Populism, by its historical definition, is punitive; it presumes that the main barrier to broad prosperity are the wealthy citizens who refuse to share. The only fair and effective way to mitigate the effects of inequality, the thinking here goes, is to take large sums of capital away from those who hoard it and redistribute it to those less fortunate.
Despite what you may read, raising the minimum wage isn’t really a populist idea. It’s straight-up mainstream liberalism, of the kind that dominated Washington for most of the 20th century. Capping pay for CEOs would be a more classically populist approach.
Lots of Democrats call themselves populists these days, but few deserve the label. John Edwards brought the term “populist” back into vogue when he ran for president in 2008, but in fact, almost nothing he proposed would have so much as inconvenienced the richest Americans. Edwards railed convincingly like a populist, but his agenda was more Bill Clinton than William Jennings Bryan.
De Blasio is something rare, to this point anyway, in modern politics: a genuine populist. He’s made pretty clear that his top legislative priority is the tax, rather than the availability of pre-K itself. Cuomo’s proposal, while it might not offer as much money up front as de Blasio wants, would clear away political hurdles and allow de Blasio to get the program up and running immediately. The real missing piece in Cuomo’s plan is the tax, which de Blasio sees as indispensable, even though its effect on concentrated wealth would be mostly symbolic. (A New Yorker earning $1 million a year would owe slightly more than $2,500.) As a mayor, that’s about the best he can do when it comes to confiscating capital.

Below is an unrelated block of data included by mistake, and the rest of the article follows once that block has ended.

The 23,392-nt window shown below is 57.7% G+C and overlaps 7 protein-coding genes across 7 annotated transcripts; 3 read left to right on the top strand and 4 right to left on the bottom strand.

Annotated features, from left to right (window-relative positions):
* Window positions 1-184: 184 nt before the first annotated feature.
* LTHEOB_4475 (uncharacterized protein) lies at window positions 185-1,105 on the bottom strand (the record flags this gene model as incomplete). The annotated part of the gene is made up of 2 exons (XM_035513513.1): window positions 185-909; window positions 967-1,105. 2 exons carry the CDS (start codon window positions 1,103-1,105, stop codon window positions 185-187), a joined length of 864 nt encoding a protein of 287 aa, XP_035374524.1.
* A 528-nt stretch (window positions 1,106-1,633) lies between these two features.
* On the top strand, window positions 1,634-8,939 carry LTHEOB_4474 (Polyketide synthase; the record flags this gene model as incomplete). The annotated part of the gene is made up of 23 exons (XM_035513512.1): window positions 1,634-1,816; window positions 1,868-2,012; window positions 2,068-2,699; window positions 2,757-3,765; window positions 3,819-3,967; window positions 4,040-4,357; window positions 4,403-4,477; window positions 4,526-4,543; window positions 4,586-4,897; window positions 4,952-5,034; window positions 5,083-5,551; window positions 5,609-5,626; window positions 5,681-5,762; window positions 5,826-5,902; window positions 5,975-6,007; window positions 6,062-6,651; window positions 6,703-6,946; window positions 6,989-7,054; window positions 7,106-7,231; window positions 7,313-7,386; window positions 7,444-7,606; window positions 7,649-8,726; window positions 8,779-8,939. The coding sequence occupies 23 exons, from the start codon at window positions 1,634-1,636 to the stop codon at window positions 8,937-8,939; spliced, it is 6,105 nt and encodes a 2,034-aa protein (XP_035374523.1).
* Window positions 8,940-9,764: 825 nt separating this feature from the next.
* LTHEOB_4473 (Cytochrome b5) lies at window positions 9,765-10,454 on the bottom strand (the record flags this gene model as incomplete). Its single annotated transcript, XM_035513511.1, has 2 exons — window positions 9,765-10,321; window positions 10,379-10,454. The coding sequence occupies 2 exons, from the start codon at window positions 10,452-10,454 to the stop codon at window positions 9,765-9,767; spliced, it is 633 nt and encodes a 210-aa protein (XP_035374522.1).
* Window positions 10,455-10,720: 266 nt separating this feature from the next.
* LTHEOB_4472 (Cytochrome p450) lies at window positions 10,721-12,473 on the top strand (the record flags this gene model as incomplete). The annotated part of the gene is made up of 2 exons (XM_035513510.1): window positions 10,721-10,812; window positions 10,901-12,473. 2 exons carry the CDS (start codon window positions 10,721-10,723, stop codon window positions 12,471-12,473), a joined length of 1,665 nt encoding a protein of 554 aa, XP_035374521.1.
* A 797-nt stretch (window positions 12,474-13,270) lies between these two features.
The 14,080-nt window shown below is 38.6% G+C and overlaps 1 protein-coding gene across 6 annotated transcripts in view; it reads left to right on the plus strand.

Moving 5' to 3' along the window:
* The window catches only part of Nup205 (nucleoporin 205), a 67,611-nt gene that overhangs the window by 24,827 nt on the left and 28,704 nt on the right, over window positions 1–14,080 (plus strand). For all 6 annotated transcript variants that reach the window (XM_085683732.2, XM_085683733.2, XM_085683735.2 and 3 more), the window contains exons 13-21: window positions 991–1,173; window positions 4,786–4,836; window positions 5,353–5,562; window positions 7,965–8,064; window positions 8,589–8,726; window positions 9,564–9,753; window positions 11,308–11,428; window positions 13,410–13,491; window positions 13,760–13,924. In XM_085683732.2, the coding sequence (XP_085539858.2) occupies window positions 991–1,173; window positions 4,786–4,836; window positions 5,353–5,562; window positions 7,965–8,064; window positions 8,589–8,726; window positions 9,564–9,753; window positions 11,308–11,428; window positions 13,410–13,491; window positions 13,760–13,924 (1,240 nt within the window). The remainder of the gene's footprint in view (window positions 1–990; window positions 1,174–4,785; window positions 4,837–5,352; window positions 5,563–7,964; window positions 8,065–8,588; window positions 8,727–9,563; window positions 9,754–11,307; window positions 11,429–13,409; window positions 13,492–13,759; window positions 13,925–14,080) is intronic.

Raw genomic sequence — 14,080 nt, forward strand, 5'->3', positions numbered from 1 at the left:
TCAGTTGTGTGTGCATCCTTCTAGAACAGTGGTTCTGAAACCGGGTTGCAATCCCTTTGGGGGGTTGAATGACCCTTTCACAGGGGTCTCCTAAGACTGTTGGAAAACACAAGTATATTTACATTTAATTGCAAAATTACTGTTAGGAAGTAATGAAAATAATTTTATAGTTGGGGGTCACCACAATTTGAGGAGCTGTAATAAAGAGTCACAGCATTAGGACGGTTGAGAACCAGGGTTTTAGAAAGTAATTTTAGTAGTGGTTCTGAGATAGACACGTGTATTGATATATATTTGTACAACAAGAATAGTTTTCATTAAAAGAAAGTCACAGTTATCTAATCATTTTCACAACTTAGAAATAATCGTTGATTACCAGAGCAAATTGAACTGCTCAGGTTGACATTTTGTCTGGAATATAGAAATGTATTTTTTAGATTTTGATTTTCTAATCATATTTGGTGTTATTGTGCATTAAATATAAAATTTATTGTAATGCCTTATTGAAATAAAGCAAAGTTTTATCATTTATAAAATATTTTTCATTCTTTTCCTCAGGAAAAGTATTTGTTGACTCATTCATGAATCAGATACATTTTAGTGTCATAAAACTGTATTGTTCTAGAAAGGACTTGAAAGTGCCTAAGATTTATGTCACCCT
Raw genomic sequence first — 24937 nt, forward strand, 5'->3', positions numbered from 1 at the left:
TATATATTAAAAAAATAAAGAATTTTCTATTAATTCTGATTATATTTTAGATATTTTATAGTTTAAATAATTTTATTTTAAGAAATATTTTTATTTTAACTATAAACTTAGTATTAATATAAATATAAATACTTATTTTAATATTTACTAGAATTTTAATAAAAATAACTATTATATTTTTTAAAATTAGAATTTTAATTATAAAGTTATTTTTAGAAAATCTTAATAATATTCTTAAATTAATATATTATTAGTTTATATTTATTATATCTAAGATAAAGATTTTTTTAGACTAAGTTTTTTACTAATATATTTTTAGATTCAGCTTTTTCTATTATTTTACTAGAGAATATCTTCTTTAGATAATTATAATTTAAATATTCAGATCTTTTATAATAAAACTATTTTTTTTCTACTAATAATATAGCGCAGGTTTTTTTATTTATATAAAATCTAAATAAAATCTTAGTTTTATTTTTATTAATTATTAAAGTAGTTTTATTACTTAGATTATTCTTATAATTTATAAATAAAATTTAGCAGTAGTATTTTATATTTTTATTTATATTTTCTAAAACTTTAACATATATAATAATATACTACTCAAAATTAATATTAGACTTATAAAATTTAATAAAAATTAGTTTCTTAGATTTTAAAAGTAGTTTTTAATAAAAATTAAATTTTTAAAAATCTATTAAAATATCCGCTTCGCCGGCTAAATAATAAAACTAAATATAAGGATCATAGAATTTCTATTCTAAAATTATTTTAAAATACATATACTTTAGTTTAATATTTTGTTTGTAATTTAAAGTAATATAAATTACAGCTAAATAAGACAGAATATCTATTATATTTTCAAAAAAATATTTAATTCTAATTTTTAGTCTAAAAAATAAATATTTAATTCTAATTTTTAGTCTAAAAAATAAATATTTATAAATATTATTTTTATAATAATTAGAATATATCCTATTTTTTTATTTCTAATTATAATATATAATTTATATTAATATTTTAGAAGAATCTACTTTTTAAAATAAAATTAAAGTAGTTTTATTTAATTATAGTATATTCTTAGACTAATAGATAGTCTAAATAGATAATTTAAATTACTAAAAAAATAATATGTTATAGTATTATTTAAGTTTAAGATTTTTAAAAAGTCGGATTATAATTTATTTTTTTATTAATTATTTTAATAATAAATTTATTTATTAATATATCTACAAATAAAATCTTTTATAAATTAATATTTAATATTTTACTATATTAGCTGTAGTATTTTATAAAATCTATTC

De Blasio seems genuinely passionate about pre-K, and yet you have to wonder if, forced to choose, he might rather get the proposed tax and use the money for something else entirely — like, say, homeless shelters or bus service — than get his pre-K program without the surcharge. That’s because his proposal is as much about sticking it to the Monopoly monocle guy as it is about expanding education. This is real, intellectually honest populism.